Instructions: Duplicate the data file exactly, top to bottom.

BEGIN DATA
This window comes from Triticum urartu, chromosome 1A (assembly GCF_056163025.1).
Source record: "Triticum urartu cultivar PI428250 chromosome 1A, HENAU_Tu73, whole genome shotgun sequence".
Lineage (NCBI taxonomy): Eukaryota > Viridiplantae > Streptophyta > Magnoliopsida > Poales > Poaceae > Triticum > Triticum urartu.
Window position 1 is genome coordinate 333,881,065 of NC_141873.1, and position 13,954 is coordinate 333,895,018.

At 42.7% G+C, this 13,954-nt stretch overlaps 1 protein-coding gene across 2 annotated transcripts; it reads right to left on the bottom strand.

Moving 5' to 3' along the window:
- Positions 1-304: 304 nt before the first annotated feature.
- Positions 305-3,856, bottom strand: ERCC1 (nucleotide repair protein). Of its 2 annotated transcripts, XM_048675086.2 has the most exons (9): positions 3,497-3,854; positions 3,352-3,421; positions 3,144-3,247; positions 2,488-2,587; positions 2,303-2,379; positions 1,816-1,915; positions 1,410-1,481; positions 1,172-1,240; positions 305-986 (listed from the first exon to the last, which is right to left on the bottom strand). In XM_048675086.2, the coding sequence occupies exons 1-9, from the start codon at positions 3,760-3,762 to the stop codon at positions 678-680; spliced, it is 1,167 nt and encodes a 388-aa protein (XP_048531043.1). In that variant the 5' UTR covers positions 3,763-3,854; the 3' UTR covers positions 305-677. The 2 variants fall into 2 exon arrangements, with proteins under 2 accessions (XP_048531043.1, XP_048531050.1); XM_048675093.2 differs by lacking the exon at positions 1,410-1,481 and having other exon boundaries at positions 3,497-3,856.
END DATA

This window comes from Triticum urartu, chromosome 1A (assembly GCF_056163025.1).
Source record: "Triticum urartu cultivar PI428250 chromosome 1A, HENAU_Tu73, whole genome shotgun sequence".
Lineage (NCBI taxonomy): Eukaryota > Viridiplantae > Streptophyta > Magnoliopsida > Poales > Poaceae > Triticum > Triticum urartu.
Window position 1 is genome coordinate 333,881,065 of NC_141873.1, and position 13,954 is coordinate 333,895,018.

At 42.7% G+C, this 13,954-nt stretch overlaps 1 protein-coding gene across 2 annotated transcripts; it reads right to left on the bottom strand.

Moving 5' to 3' along the window:
- Positions 1-304: 304 nt before the first annotated feature.
- Positions 305-3,856, bottom strand: ERCC1 (nucleotide repair protein). Of its 2 annotated transcripts, XM_048675086.2 has the most exons (9): positions 3,497-3,854; positions 3,352-3,421; positions 3,144-3,247; positions 2,488-2,587; positions 2,303-2,379; positions 1,816-1,915; positions 1,410-1,481; positions 1,172-1,240; positions 305-986 (listed from the first exon to the last, which is right to left on the bottom strand). In XM_048675086.2, the coding sequence occupies exons 1-9, from the start codon at positions 3,760-3,762 to the stop codon at positions 678-680; spliced, it is 1,167 nt and encodes a 388-aa protein (XP_048531043.1). In that variant the 5' UTR covers positions 3,763-3,854; the 3' UTR covers positions 305-677. The 2 variants fall into 2 exon arrangements, with proteins under 2 accessions (XP_048531043.1, XP_048531050.1); XM_048675093.2 differs by lacking the exon at positions 1,410-1,481 and having other exon boundaries at positions 3,497-3,856.